Comparing the critically endangered species of the Black Rhino or the Amur Leopard to a paleontologist is not necessarily a far-fetched analogy: The paleontologist is a dying breed in the oil and gas industry.
This fact is not new, but it is quickly reaching a critical point. Retirement lies just ahead for the small pool of micropaleontologists still employed by major energy companies or who work as independent consultants.
With few remaining experts in biostratigraphy and paleoecology – two subsets of the discipline that determine the age of rocks and the environments in which they were deposited – many say operators will soon find themselves in a quandary.
“It’s definitely a problem, and it’s only a matter of time before the full effects are seen,” said AAPG member Nancy Engelhardt-Moore, a paleontologist with ALS Ellington in Houston.
“This is a critical topic. When you drill a well, you’ve got to know where you’re going, and rocks are the best records,” she said. “It’s called the ‘ground truth.’”
Despite the fact that many paleontologists were laid off during the economic downturn in the mid-1980s and then passed over for geophysicists in the 1990s when 3-D seismic proved highly valuable for identifying drilling locations, many geologists insist
they are as indispensable today as they were decades ago.
“There’s no question about their value,” said AAPG Honorary member John M. Armentrout, a retired exploration geologist and past AAPG vice president who co-authored several reports on the need for highly specialized paleontologists when their numbers began
plummeting. “Paleontologists continue to play a valuable role in exploration and production.
“Even as technological changes sweep the industry,” he continued, “integrating paleontologic data with these new technologies, such as 3-D seismic, should be a standard practice.”
The thinning of paleontologists from the industry could simply be seen as a product of natural selection.
However, scientists – who have witnessed countless dry holes as a result of a dearth of paleontological data – are challenging any notions related to the survival of the fittest.
In fact, many are currently brainstorming ways to sustain the languishing science and the people who practice it.
On the Verge of Extinction?
When crude oil prices dramatically dropped in 1986, marking an end to the oil glut, paleontologic staffs at major U.S. oil companies shrunk by 90 percent, leaving most companies at levels well below critical mass, Armentrout co-wrote in a report, “Fossils
in the Oil Patch” (October 2000 Geotimes magazine).
ExxonMobil employed approximately 100 paleontologists more than three decades ago. Today, fewer than 10 remain on staff, said AAPG member Keith Knabe, a biostratigrapher who has seen many cut-backs during his 34-year career.
The trend also hit the nation’s universities.
During the late 1950s, paleontology was the number one area of graduate study in North America, according to a 1997 report by the U.S. Department of Labor.
Today, there are fewer than 50 graduate professors of micropaleontology in the United States, said David Watkins, professor and chairman of the Earth and Atmospheric Department at the University of Nebraska, who also compiles data for the American Geoscience
Institute’s Directory of Geoscience Departments.
Since 2012, just 28 institutions have had graduate programs in micropaleontology – a decrease of roughly 40 percent between 2001 and 2011, Watkins added.
“In general, micropaleontology doesn’t bring in as much money at the graduate school level as other disciplines do, especially as state support dries up and it gets harder to obtain research grants from the National Science Foundation,” he said.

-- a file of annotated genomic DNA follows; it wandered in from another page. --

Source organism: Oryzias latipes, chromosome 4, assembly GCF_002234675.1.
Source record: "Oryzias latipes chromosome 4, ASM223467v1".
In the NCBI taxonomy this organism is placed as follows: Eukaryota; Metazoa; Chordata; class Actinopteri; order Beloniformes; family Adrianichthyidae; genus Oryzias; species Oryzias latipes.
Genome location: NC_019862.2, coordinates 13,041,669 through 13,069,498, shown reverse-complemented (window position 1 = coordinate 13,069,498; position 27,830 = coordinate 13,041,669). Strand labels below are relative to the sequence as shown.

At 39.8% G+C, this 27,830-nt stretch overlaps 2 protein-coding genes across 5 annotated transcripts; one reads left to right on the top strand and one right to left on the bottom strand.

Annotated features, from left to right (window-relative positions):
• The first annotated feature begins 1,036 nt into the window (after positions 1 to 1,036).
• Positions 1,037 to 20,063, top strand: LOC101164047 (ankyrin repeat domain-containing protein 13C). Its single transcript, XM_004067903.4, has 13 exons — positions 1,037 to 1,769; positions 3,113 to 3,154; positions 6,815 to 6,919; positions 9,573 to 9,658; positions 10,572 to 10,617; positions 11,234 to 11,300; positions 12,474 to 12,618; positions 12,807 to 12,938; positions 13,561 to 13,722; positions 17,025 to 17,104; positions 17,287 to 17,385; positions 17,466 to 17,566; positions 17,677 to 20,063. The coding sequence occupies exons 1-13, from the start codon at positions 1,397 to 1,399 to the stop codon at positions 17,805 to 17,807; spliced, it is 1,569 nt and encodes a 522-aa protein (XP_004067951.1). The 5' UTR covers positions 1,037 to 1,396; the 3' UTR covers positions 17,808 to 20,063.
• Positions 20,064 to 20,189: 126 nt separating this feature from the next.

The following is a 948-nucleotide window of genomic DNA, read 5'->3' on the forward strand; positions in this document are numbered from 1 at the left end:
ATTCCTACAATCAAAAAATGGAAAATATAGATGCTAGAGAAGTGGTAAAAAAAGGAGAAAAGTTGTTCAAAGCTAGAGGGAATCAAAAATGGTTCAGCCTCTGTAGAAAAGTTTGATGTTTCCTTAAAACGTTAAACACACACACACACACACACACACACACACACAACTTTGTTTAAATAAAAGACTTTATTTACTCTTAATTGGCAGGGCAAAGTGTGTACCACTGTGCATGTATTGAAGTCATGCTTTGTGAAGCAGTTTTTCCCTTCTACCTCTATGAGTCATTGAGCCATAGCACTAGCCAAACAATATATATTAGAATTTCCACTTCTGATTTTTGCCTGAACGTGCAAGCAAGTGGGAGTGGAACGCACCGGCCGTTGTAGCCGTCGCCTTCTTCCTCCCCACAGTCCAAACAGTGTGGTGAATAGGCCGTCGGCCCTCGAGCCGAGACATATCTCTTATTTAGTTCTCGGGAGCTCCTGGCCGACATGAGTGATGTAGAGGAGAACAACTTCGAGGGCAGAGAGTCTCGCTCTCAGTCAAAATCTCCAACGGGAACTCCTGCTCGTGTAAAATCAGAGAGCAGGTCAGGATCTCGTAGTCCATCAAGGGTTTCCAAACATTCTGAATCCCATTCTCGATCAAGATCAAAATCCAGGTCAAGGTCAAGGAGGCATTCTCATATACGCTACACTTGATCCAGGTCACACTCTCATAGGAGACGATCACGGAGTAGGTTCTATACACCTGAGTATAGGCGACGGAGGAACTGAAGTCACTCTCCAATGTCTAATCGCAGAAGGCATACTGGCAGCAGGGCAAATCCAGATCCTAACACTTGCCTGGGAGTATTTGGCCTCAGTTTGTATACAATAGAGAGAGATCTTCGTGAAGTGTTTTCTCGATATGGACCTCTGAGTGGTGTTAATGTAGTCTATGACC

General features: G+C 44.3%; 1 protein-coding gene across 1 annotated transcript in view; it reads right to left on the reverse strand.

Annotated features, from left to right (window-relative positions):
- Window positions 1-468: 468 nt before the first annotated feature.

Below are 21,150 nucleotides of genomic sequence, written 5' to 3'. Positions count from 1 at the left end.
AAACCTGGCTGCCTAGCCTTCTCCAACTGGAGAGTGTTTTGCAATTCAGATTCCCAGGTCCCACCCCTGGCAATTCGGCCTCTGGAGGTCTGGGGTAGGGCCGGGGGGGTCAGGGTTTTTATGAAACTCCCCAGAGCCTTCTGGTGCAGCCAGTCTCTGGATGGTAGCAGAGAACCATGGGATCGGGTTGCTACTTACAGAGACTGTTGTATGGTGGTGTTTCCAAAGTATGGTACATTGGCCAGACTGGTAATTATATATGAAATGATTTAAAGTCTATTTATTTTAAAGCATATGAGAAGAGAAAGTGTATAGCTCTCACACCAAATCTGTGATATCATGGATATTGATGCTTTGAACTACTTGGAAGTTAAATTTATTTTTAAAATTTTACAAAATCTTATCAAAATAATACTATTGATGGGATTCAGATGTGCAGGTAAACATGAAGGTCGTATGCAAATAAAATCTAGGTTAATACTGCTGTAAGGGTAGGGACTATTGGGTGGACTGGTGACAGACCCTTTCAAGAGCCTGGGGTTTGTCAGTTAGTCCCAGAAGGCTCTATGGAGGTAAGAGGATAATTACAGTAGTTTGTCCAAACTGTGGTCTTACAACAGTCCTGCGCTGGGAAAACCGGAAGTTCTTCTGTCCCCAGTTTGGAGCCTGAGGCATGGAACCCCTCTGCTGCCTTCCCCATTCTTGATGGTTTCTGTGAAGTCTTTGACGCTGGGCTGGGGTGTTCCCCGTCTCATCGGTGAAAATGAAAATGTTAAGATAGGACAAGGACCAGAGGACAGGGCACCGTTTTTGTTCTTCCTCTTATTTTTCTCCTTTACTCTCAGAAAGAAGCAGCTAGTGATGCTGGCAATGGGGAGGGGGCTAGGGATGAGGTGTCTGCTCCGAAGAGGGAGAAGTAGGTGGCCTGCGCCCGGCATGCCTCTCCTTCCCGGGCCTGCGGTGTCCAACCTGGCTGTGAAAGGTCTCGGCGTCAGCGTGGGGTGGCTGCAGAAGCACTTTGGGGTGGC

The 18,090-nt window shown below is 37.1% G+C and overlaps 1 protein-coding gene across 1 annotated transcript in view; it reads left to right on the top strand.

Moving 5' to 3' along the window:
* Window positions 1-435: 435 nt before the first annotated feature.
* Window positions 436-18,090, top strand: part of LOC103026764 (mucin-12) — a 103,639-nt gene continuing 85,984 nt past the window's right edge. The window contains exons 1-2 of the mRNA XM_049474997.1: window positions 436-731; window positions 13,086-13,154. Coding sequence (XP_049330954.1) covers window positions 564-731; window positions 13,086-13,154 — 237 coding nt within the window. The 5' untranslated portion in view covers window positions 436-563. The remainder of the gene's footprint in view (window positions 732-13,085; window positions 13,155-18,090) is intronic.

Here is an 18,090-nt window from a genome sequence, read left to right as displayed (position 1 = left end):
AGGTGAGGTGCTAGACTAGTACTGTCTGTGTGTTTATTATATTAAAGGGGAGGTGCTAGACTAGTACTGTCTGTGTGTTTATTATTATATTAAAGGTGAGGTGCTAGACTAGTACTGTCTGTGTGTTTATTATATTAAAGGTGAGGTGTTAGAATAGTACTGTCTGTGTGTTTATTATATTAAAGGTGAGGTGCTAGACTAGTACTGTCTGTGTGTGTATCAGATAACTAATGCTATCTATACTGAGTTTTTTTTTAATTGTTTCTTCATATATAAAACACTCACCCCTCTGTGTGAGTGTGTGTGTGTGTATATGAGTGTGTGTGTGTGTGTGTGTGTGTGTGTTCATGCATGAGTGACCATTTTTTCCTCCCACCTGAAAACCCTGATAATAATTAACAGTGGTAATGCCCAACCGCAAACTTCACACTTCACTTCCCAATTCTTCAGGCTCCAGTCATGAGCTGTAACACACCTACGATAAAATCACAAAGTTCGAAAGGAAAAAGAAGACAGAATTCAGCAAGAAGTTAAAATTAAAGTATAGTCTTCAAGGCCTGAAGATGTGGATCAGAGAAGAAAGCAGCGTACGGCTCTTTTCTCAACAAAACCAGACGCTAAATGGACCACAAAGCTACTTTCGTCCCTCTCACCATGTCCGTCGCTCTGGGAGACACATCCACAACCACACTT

And, mirroring the issues in the industry, professors of micropaleontology are retiring as well.
“It’s something universities are going to need to come to grips with,” he said. “Companies are still hiring these people. My students graduate with more than one job offer. It’s just a matter of securing industry funding for research to support students’
graduate studies in micropaleontology.”
Furthermore, today’s students are drawn to cutting-edge technology in geophysics, reservoir modeling, chemostratigraphy and detrital zircon studies – pushing paleontology further into the realm of the old school. Three-D seismic, which relies on reflective
seismic waves to draw a detailed roadmap of the subsurface, is often hailed by the petroleum industry as a cure-all, said AAPG member Robert B. Blodgett, a consulting paleontologist based in Anchorage, Alaska.
As useful as 3-D seismic can be, however, like any dataset, it has its limitations.
New Technology, Same Ol’ Problems
Along the Gulf Coast and in the Gulf of Mexico, paleontologists have examined well cuttings for more than 70 years and recorded thousands of biostratigraphic and paleoecological data points. However, most of these data points don’t extend below depths of
8,000 feet, leaving operators to choose between 3-D seismic and biostratigraphy when building a basin framework.
Oftentimes, they place more faith in seismic, not wanting to spend money on both, Engelhardt-Moore said.
The biostratigraphic analysis of a well costs tens of thousands of dollars compared to seismic’s multi-million dollar price tag. But in the eyes of Armentrout, “Misinterpretations of seismic data can limit or even negate its value.”
As operators continue to push the boundaries of drilling in remote places and deeper waters, they are finding that data from 3-D seismic is not always reliable.
“Today we have a situation where we have a shortage of paleontologists and we’ve discovered in the last 10 years or so that when drilling in the subsalt of the Gulf of Mexico, seismic doesn’t work so well,” Engelhardt-Moore said, explaining that it tends
to give false images when its waves run through salt formations.
“Seismic is interpretive, and people don’t like to think this because they’ve spent so much on seismic and then learn it’s not always accurate,” she said.
“However, if you run the rock samples and analyze the microfossils, you’ll see they are tried and true,” she added. “They can tell you where you are in the basin.”